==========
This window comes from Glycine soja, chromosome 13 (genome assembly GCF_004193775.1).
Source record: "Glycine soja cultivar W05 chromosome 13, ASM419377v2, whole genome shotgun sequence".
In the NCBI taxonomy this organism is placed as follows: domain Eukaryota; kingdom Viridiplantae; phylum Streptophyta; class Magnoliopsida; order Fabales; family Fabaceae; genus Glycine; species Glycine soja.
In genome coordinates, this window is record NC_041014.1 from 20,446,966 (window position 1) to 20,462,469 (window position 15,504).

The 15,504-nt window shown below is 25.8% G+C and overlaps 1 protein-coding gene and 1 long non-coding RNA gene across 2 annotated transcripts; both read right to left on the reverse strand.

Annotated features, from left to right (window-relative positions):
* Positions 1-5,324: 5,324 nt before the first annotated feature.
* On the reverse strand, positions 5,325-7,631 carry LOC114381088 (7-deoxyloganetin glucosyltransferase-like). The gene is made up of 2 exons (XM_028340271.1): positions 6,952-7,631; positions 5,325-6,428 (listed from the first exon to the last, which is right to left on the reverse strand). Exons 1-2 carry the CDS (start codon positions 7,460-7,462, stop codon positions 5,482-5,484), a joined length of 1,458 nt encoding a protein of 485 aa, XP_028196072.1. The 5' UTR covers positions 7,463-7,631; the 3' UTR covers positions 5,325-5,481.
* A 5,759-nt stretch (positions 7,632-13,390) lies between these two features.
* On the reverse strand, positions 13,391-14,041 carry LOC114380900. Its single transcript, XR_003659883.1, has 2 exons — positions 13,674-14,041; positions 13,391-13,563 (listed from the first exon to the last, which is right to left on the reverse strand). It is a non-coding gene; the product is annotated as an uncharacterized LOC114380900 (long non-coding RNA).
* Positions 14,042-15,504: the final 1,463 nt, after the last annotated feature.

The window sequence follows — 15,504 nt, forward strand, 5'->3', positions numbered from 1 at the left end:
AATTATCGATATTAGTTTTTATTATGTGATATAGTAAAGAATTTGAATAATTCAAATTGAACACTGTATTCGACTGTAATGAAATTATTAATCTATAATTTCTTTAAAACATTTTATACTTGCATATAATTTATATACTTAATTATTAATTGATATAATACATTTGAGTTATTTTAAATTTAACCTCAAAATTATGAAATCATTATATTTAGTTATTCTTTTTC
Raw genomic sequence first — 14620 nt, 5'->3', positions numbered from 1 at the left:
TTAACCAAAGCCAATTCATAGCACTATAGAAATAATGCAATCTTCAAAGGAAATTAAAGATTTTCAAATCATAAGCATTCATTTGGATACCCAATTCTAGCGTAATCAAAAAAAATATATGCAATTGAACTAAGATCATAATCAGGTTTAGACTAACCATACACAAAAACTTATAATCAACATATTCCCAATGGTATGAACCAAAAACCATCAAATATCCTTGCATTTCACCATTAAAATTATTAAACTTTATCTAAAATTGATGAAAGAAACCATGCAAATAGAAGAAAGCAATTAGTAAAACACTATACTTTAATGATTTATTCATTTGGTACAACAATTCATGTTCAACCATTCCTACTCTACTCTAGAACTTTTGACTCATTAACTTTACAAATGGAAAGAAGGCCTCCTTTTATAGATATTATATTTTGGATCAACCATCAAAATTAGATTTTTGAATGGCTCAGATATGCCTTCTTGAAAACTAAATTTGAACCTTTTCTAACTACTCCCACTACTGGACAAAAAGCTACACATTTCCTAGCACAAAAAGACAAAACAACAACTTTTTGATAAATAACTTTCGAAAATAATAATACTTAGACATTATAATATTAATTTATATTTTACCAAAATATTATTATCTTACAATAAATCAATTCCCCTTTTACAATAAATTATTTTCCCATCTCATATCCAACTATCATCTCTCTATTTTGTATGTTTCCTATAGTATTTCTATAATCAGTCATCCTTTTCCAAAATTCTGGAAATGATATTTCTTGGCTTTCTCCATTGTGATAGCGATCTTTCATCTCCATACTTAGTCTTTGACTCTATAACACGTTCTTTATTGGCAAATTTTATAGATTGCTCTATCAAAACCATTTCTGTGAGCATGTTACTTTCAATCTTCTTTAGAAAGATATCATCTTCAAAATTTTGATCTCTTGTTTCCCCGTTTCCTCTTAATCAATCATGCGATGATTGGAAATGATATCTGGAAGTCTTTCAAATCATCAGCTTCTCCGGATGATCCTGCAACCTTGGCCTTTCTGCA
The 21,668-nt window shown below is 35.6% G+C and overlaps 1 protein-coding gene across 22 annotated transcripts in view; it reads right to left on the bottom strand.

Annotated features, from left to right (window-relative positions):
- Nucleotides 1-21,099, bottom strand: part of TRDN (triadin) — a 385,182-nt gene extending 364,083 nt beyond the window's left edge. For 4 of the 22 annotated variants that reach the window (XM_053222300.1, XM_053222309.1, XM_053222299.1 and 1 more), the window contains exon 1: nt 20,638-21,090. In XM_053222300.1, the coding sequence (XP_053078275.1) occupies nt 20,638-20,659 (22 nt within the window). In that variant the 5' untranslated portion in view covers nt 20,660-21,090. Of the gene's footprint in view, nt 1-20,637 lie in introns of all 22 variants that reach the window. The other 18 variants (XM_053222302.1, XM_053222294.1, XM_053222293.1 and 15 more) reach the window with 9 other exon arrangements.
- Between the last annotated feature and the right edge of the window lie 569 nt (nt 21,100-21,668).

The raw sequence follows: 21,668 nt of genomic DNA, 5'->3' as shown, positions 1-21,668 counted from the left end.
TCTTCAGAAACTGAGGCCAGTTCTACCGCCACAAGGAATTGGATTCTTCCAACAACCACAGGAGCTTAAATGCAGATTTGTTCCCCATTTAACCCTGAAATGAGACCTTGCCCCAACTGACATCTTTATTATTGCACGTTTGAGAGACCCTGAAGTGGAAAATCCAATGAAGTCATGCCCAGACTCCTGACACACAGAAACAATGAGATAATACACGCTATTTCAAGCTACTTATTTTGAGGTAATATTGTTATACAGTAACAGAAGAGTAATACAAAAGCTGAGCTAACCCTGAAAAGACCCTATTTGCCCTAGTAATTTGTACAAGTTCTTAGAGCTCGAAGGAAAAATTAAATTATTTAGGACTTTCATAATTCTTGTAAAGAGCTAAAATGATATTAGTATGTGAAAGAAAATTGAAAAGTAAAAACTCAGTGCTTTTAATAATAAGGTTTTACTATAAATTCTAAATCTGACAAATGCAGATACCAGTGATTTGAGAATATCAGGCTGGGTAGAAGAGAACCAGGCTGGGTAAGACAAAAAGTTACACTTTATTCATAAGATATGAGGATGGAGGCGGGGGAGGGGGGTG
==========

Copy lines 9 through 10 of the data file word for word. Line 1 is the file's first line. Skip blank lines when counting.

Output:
* A 5,759-nt stretch (positions 7,632-13,390) lies between these two features.
* On the reverse strand, positions 13,391-14,041 carry LOC114380900. Its single transcript, XR_003659883.1, has 2 exons — positions 13,674-14,041; positions 13,391-13,563 (listed from the first exon to the last, which is right to left on the reverse strand). It is a non-coding gene; the product is annotated as an uncharacterized LOC114380900 (long non-coding RNA).